|PROSITE documentation PDOC00510
Glycosyl hydrolases family 10 active site
The microbial degradation of cellulose and xylans requires several types of
enzymes such as endoglucanases (EC 220.127.116.11), cellobiohydrolases (EC 18.104.22.168)
(exoglucanases), or xylanases (EC 22.214.171.124) [1,2]. Fungi and bacteria produces
a spectrum of cellulolytic enzymes (cellulases) and xylanases which, on the
basis of sequence similarities, can be classified into families. One of these
families is known as the cellulase family F  or as the glycosyl hydrolases
family 10 [4,E1]. The enzymes which are currently known to belong to this
family are listed below.
- Aspergillus awamori xylanase A (xynA).
- Bacillus sp. strain 125 xylanase (xynA).
- Bacillus stearothermophilus xylanase.
- Butyrivibrio fibrisolvens xylanases A (xynA) and B (xynB).
- Caldocellum saccharolyticum bifunctional endoglucanase/exoglucanase (celB).
This protein consists of two domains; it is the N-terminal domain, which
has exoglucanase activity, which belongs to this family.
- Caldocellum saccharolyticum xylanase A (xynA).
- Caldocellum saccharolyticum ORF4. This hypothetical protein is encoded in
the xynABC operon and is probably a xylanase.
- Cellulomonas fimi exoglucanase/xylanase (cex).
- Clostridium stercorarium thermostable celloxylanase.
- Clostridium thermocellum xylanases Y (xynY) and Z (xynZ).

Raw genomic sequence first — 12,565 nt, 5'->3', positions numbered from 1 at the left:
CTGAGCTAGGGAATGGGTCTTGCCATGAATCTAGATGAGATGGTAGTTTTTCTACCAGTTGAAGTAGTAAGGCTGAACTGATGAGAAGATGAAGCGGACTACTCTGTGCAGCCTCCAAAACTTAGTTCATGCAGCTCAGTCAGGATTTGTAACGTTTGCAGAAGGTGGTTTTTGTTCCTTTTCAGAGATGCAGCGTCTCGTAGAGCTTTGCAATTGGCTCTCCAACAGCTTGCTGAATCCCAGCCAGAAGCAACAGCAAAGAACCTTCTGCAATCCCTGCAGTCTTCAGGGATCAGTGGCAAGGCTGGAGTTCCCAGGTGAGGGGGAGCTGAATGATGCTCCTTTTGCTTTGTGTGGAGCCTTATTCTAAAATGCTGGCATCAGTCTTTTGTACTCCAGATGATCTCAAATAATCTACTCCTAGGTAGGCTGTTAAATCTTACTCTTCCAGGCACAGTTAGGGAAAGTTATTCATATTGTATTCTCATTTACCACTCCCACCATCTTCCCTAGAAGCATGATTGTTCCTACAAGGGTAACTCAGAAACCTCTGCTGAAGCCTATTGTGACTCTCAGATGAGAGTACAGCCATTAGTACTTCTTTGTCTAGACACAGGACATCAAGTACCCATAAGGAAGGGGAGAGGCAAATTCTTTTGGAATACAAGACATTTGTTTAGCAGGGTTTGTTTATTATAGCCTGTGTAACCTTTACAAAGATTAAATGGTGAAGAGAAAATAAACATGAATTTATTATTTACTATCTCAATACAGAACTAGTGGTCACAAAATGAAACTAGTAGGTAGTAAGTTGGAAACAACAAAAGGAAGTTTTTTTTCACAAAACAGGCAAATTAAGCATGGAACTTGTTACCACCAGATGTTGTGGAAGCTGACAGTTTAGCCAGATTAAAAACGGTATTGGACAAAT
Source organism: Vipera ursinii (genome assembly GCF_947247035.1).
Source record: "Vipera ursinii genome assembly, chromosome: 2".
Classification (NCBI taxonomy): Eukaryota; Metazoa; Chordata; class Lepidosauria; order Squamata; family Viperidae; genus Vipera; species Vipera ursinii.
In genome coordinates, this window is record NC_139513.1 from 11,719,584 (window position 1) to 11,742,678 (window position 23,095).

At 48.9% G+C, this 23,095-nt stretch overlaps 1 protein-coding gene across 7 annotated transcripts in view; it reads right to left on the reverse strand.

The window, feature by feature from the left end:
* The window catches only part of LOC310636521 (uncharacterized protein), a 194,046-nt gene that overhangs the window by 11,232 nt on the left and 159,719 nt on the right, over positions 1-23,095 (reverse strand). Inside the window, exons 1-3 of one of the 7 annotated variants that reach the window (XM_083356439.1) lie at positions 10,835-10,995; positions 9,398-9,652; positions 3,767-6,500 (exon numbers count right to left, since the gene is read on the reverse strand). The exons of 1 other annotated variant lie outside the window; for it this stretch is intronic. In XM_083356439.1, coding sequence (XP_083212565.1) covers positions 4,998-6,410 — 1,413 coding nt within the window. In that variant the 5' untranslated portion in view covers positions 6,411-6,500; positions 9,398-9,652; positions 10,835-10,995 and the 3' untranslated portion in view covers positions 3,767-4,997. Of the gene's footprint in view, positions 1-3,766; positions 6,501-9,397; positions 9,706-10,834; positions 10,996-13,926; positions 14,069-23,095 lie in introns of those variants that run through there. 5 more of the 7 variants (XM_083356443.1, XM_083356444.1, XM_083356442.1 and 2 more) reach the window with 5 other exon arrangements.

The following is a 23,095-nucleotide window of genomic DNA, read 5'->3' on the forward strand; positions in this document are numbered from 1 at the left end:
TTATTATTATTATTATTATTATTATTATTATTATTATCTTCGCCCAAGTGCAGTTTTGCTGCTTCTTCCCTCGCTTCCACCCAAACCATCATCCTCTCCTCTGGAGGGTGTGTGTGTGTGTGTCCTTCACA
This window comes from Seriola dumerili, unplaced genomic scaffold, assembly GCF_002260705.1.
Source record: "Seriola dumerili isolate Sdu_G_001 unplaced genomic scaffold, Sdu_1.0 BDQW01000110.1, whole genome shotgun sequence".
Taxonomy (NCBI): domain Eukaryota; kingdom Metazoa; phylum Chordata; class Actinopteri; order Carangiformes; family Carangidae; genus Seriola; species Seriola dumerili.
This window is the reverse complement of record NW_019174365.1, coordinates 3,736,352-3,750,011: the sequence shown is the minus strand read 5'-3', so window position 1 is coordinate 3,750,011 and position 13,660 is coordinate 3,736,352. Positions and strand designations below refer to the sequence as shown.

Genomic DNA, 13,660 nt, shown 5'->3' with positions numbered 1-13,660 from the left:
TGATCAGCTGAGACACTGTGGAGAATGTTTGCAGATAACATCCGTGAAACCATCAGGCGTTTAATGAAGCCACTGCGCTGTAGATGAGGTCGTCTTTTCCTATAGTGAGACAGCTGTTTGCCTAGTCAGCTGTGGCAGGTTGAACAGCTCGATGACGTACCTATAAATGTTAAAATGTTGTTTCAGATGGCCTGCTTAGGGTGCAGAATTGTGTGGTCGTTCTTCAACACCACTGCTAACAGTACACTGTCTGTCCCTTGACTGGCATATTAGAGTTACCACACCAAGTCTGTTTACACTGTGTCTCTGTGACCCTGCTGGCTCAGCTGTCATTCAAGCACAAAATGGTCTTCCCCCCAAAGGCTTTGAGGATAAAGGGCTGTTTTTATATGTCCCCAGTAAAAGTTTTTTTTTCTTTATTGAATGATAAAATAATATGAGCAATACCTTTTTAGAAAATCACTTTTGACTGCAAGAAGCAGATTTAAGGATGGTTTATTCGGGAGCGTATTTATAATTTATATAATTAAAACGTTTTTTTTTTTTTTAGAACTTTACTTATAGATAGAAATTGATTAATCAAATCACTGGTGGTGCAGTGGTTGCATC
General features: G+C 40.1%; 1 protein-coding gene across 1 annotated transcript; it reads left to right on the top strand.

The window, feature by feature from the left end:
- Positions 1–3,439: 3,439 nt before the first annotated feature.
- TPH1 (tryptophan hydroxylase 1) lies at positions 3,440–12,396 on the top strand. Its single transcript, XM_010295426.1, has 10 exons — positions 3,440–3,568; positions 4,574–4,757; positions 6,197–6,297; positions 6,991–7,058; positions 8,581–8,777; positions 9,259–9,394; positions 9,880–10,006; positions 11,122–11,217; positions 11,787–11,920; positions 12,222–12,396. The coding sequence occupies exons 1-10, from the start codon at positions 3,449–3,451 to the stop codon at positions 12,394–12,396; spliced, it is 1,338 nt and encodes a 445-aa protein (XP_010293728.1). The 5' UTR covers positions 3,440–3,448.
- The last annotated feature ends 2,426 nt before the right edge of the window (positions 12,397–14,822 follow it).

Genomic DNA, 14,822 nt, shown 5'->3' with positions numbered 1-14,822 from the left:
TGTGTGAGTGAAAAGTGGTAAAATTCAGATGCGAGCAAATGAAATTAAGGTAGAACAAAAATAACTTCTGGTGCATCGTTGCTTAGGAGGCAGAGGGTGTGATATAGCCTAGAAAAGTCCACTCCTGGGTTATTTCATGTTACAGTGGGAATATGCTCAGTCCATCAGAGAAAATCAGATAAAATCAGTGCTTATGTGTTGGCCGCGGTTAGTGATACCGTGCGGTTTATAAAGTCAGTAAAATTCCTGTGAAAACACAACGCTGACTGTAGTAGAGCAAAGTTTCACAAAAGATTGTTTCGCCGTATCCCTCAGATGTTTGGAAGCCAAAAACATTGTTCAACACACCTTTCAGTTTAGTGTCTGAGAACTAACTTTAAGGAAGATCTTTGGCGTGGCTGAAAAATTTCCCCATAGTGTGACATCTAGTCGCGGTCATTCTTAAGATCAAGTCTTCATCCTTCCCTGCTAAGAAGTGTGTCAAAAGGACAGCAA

- Cryptococcus albidus xylanase.
- Penicillium chrysogenum xylanase (gene xylP).
- Pseudomonas fluorescens xylanases A (xynA) and B (xynB).
- Ruminococcus flavefaciens bifunctional xylanase XYLA (xynA). This protein
consists of three domains: a N-terminal xylanase catalytic domain that
belongs to family 11 of glycosyl hydrolases; a central domain composed of
short repeats of Gln, Asn an Trp, and a C-terminal xylanase catalytic
domain that belongs to family 10 of glycosyl hydrolases.
- Streptomyces lividans xylanase A (xlnA).
- Thermoanaerobacter saccharolyticum endoxylanase A (xynA).
- Thermoascus aurantiacus xylanase.
- Thermophilic bacterium Rt8.B4 xylanase (xynA).
One of the conserved regions in these enzymes is centered on a conserved
glutamic acid residue which has been shown , in the exoglucanase from
Cellulomonas fimi, to be directly involved in glycosidic bond cleavage by
acting as a nucleophile. We have used this region as a signature pattern.
April 2006 / Pattern revised.
PROSITE method (with tools and information) covered by this documentation:
|GLYCOSYL_HYDROL_F10, PS00591; Glycosyl hydrolases family 10 active site (PATTERN)
E is the active site residue
|Sequences known to belong to this class detected by the pattern:
||ALL, except for Thermoascus aurantiacus xylanase whose sequence seems to be incorrect
|Other sequence(s) detected in Swiss-Prot:
|Matching PDB structures:
1B30 1B31 1B3V 1B3W ... [ALL]
||Gilkes N.R., Henrissat B., Kilburn D.G., Miller R.C. Jr., Warren R.A.J.
||Domains in microbial beta-1, 4-glycanases: sequence conservation, function, and enzyme families.
||Microbiol. Rev. 55:303-315(1991).
||Henrissat B., Claeyssens M., Tomme P., Lemesle L., Mornon J.-P.
||Cellulase families revealed by hydrophobic cluster analysis.
||A classification of glycosyl hydrolases based on amino acid sequence similarities.
||Biochem. J. 280:309-316(1991).
||Tull D., Withers S.G., Gilkes N.R., Kilburn D.G., Warren R.A.J., Aebersold R.
||Glutamic acid 274 is the nucleophile in the active site of a 'retaining' exoglucanase from Cellulomonas fimi.
||J. Biol. Chem. 266:15621-15625(1991).
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